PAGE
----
Elysium

by Catherine Jinks

Published by Allen & Unwin

180 pages, 2007

 

 

 

Ghostless in Canberra

Reviewed by Sue Bursztynski

 

Elysium is part of Catherine Jinks' Allie’s Ghost Hunters series. I read and reviewed Eglantine from this series. It proved to be an enjoyable children’s ghost story: the heroine and her friends played detective, using their research skills and the school library to work out why a child ghost was haunting a room and how to lay it to rest.

This time out, Allie Gebhardt, president of the Exorcists’ Club, travels with her mother and brother and her mother’s boyfriend to stay at a hotel near the famous Jenolan Caves in New South Wales’ Blue Mountains, where she is going on a Ghost Tour at Caves House, a haunted hotel. The novel is written as a report to those other members of the club who can’t make it on the tour.

While there, she offers advice on someone’s dreams about a dead grandmother and encounters -- sort of -- a creature from local Aboriginal myth which is supposed to capture its prey by making it faint from the awful smell. Without question, there is something very smelly around the place, and somebody is going to end up covered in disgusting goo!

At the same time, Allie has to deal with family issues, such as her father’s utterly ridiculous New Age girlfriend, her friend Michelle’s family troubles and others.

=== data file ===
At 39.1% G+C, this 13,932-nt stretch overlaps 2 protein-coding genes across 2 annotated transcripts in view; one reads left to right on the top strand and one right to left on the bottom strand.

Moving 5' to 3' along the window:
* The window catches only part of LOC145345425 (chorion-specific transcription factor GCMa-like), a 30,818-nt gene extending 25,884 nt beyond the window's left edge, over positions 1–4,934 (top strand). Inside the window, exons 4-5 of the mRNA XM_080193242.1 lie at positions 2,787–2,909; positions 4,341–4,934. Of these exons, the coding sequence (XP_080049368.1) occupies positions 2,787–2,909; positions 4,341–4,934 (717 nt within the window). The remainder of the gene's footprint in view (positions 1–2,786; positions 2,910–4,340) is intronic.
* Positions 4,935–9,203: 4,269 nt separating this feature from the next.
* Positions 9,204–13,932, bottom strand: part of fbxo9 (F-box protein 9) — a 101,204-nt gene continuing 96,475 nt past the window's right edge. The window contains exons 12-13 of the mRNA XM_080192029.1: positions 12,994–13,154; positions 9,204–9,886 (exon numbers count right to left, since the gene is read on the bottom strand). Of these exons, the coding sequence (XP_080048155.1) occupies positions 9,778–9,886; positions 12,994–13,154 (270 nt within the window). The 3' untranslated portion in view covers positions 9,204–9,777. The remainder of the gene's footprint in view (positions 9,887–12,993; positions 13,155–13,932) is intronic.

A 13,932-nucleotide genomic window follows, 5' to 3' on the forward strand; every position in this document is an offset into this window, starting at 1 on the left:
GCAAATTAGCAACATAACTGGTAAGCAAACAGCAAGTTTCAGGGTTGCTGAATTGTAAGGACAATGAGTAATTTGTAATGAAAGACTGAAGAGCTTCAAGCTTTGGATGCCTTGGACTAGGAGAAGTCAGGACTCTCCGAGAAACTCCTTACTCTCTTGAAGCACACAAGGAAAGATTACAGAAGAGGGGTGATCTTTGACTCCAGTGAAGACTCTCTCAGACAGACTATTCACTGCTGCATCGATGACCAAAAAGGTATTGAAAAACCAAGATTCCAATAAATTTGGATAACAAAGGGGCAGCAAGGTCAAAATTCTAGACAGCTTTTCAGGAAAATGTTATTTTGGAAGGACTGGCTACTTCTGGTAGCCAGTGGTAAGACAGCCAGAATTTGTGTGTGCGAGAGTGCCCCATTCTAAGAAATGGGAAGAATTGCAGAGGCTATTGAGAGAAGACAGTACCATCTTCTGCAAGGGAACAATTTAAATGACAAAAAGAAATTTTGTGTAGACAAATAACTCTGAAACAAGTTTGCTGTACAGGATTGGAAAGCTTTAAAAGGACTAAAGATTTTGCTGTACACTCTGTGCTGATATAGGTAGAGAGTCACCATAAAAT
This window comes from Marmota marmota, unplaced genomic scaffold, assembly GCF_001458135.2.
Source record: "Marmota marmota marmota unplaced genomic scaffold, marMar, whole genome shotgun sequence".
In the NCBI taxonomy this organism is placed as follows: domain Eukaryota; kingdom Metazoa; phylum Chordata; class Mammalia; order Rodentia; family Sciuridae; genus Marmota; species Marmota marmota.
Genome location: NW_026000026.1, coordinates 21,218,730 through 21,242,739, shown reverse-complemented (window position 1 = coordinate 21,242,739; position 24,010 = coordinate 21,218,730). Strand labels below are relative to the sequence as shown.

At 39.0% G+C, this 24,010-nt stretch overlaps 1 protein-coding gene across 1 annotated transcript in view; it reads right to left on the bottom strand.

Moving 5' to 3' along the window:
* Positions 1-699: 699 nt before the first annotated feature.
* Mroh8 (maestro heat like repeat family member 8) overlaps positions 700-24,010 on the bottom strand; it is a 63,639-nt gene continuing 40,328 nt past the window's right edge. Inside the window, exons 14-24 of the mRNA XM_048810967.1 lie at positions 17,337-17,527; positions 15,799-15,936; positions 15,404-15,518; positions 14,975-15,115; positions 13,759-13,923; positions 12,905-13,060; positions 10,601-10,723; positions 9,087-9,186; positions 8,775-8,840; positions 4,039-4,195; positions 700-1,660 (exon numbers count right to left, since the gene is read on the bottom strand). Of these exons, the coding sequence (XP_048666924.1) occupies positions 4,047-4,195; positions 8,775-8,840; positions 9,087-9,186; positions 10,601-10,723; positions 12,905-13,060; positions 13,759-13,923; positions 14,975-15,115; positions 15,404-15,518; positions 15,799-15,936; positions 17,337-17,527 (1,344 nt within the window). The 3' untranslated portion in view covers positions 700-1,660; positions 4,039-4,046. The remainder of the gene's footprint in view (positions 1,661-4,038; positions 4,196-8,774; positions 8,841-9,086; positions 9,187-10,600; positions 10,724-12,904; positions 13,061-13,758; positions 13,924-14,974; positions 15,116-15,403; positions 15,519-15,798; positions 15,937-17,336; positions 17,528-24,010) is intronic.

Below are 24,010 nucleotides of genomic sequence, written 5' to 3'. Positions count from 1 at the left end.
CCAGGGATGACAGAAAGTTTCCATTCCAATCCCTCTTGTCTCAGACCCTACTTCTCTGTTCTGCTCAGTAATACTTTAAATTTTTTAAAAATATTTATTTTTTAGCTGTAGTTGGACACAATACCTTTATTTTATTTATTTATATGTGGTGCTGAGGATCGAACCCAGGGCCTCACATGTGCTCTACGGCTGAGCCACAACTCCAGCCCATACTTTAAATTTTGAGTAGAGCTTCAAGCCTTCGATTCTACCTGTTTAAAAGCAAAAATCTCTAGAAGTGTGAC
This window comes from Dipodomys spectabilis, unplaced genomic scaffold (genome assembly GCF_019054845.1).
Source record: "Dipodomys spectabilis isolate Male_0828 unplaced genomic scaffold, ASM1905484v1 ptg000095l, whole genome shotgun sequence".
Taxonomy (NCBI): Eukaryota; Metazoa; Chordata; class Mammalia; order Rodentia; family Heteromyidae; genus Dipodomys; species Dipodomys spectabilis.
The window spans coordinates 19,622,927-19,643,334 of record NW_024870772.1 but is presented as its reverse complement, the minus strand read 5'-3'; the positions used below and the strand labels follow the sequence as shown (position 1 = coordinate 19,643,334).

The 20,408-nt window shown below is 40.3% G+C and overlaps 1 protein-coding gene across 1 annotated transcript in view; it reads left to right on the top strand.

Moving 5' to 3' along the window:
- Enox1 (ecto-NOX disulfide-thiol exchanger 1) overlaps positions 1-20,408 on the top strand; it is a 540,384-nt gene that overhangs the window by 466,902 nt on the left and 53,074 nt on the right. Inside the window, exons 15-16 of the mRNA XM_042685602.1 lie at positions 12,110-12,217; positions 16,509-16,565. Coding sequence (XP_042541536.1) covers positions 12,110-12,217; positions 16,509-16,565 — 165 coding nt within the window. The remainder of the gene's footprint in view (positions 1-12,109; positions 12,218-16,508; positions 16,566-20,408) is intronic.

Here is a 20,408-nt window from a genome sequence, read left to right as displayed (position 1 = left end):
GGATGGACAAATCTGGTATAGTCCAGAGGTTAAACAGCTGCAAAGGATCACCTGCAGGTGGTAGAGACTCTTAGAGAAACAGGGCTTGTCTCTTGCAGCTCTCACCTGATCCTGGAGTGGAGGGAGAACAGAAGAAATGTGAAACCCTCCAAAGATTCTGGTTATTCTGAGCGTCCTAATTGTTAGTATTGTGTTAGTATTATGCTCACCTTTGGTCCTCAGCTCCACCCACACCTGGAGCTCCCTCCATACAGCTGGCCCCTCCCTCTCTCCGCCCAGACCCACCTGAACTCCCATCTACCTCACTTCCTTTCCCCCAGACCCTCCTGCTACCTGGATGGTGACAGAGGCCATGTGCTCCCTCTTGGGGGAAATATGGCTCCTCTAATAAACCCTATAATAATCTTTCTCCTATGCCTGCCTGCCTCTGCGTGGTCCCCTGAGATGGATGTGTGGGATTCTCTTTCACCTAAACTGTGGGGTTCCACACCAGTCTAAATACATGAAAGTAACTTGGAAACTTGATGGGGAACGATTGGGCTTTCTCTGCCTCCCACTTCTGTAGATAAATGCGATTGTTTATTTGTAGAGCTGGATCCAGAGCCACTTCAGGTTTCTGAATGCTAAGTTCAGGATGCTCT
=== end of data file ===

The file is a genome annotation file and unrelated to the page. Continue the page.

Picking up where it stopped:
There’s a lot of humor in this story and Jinks' style is as enjoyable as usual. What it doesn’t actually seem to be is a ghost story, or even a monster tale, or the paranormal adventure hinted at on the cover. If it was a stand-alone story, or promoted as just a light-hearted tale about family issues with a little monster and ghost stuff in the background, this would be fine. In fact, it can be read more or less stand-alone, though the cover and internal references make it clear that this is one of four novels so far.

But a child who has read the other three, or even the cover blurb on the back of this one, would assume they were going to read something at least a little scary, and that isn't remotely the case. No ghosts appear, nobody is ever in any real danger from the Otherworld and while Allie gives advice about laying to rest the ghost of the grandmother of one of the characters, the ghost doesn’t actually appear on stage. No ghost appears, actually. One supposed haunting turns out to be a joke played by one of the less-sympathetic characters. The Mumuga -- the dung-smelling creature -- does nothing worse than make the ridiculous girlfriend smell awful. That’s assuming it is the creature that is responsible. The author never commits herself about this.

I quite enjoyed Elysium, myself, but I suspect children expecting a ghost story will be disappointed. That's a pity. Catherine Jinks is a fine, versatile writer who has created everything from historical fiction in the Pagan series to science fiction, from children’s fiction such as the Allie’s Ghost Hunters series to adult fiction. Elysium is as entertaining as one has gotten to expect from Jinks, it just doesn’t quite work as the kind of story it is supposed to be. | March 2007

 

Sue Bursztynski is the author of several children's books, including the CBC Notable Book Potions To Pulsars: Women Doing Science and Your Cat Could Be A Spy. Her fiction has been published in various SF magazines. She publishes two blogs, a general one at http://greatraven.blogspot.com and a review/SF blog at http://suebursztynski.blogspot.com. She lives in Australia.